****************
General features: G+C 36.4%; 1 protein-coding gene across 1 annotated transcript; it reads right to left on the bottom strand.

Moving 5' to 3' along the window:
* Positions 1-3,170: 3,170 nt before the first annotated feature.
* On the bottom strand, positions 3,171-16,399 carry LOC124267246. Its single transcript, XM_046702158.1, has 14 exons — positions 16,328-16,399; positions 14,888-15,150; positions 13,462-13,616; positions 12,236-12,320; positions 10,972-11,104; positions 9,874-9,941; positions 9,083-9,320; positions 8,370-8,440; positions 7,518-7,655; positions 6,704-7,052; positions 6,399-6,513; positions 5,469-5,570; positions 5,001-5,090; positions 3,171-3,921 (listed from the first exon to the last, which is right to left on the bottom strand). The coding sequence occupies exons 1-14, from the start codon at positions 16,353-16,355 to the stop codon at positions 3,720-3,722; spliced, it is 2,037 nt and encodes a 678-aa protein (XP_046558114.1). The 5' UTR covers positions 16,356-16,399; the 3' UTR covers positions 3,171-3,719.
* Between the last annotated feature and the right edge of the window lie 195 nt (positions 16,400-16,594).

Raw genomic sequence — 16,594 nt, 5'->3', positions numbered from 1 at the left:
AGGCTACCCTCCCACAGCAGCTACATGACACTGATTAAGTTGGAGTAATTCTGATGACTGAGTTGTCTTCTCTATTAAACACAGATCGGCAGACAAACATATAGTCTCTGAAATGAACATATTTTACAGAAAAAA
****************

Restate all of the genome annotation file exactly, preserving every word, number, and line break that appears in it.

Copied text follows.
General features: G+C 36.4%; 1 protein-coding gene across 1 annotated transcript; it reads right to left on the bottom strand.

Moving 5' to 3' along the window:
* Positions 1-3,170: 3,170 nt before the first annotated feature.
* On the bottom strand, positions 3,171-16,399 carry LOC124267246. Its single transcript, XM_046702158.1, has 14 exons — positions 16,328-16,399; positions 14,888-15,150; positions 13,462-13,616; positions 12,236-12,320; positions 10,972-11,104; positions 9,874-9,941; positions 9,083-9,320; positions 8,370-8,440; positions 7,518-7,655; positions 6,704-7,052; positions 6,399-6,513; positions 5,469-5,570; positions 5,001-5,090; positions 3,171-3,921 (listed from the first exon to the last, which is right to left on the bottom strand). The coding sequence occupies exons 1-14, from the start codon at positions 16,353-16,355 to the stop codon at positions 3,720-3,722; spliced, it is 2,037 nt and encodes a 678-aa protein (XP_046558114.1). The 5' UTR covers positions 16,356-16,399; the 3' UTR covers positions 3,171-3,719.
* Between the last annotated feature and the right edge of the window lie 195 nt (positions 16,400-16,594).

Raw genomic sequence — 16,594 nt, 5'->3', positions numbered from 1 at the left:
AGGCTACCCTCCCACAGCAGCTACATGACACTGATTAAGTTGGAGTAATTCTGATGACTGAGTTGTCTTCTCTATTAAACACAGATCGGCAGACAAACATATAGTCTCTGAAATGAACATATTTTACAGAAAAAA